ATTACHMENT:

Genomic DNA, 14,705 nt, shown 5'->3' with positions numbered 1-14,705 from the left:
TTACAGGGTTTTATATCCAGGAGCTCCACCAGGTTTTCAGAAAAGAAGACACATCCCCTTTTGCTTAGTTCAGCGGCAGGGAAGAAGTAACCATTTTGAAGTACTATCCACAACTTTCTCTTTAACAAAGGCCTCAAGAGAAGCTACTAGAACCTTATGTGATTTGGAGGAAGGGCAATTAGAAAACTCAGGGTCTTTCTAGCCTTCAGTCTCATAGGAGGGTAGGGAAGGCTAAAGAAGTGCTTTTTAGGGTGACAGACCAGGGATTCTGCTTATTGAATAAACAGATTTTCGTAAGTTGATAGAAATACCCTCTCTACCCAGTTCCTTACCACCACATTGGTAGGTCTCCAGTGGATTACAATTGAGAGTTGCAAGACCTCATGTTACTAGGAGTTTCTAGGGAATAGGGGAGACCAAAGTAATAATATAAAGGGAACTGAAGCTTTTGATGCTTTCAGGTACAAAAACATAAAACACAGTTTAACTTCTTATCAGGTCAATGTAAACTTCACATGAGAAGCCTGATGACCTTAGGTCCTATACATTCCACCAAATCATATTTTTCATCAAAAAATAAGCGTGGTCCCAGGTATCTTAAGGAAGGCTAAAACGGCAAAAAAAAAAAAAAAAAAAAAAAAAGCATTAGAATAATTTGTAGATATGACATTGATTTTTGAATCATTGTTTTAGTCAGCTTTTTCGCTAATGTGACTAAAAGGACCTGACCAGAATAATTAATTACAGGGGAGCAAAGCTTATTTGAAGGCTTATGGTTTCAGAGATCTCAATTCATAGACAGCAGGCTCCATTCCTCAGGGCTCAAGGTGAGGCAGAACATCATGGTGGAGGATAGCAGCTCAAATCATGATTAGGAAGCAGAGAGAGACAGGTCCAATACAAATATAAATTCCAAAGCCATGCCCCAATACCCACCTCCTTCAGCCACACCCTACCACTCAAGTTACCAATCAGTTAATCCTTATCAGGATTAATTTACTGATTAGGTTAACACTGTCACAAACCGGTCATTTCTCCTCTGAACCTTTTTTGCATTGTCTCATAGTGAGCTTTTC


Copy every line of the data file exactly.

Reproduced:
Genomic DNA, 14,705 nt, shown 5'->3' with positions numbered 1-14,705 from the left:
TTACAGGGTTTTATATCCAGGAGCTCCACCAGGTTTTCAGAAAAGAAGACACATCCCCTTTTGCTTAGTTCAGCGGCAGGGAAGAAGTAACCATTTTGAAGTACTATCCACAACTTTCTCTTTAACAAAGGCCTCAAGAGAAGCTACTAGAACCTTATGTGATTTGGAGGAAGGGCAATTAGAAAACTCAGGGTCTTTCTAGCCTTCAGTCTCATAGGAGGGTAGGGAAGGCTAAAGAAGTGCTTTTTAGGGTGACAGACCAGGGATTCTGCTTATTGAATAAACAGATTTTCGTAAGTTGATAGAAATACCCTCTCTACCCAGTTCCTTACCACCACATTGGTAGGTCTCCAGTGGATTACAATTGAGAGTTGCAAGACCTCATGTTACTAGGAGTTTCTAGGGAATAGGGGAGACCAAAGTAATAATATAAAGGGAACTGAAGCTTTTGATGCTTTCAGGTACAAAAACATAAAACACAGTTTAACTTCTTATCAGGTCAATGTAAACTTCACATGAGAAGCCTGATGACCTTAGGTCCTATACATTCCACCAAATCATATTTTTCATCAAAAAATAAGCGTGGTCCCAGGTATCTTAAGGAAGGCTAAAACGGCAAAAAAAAAAAAAAAAAAAAAAAAAGCATTAGAATAATTTGTAGATATGACATTGATTTTTGAATCATTGTTTTAGTCAGCTTTTTCGCTAATGTGACTAAAAGGACCTGACCAGAATAATTAATTACAGGGGAGCAAAGCTTATTTGAAGGCTTATGGTTTCAGAGATCTCAATTCATAGACAGCAGGCTCCATTCCTCAGGGCTCAAGGTGAGGCAGAACATCATGGTGGAGGATAGCAGCTCAAATCATGATTAGGAAGCAGAGAGAGACAGGTCCAATACAAATATAAATTCCAAAGCCATGCCCCAATACCCACCTCCTTCAGCCACACCCTACCACTCAAGTTACCAATCAGTTAATCCTTATCAGGATTAATTTACTGATTAGGTTAACACTGTCACAAACCGGTCATTTCTCCTCTGAACCTTTTTTGCATTGTCTCATAGTGAGCTTTTC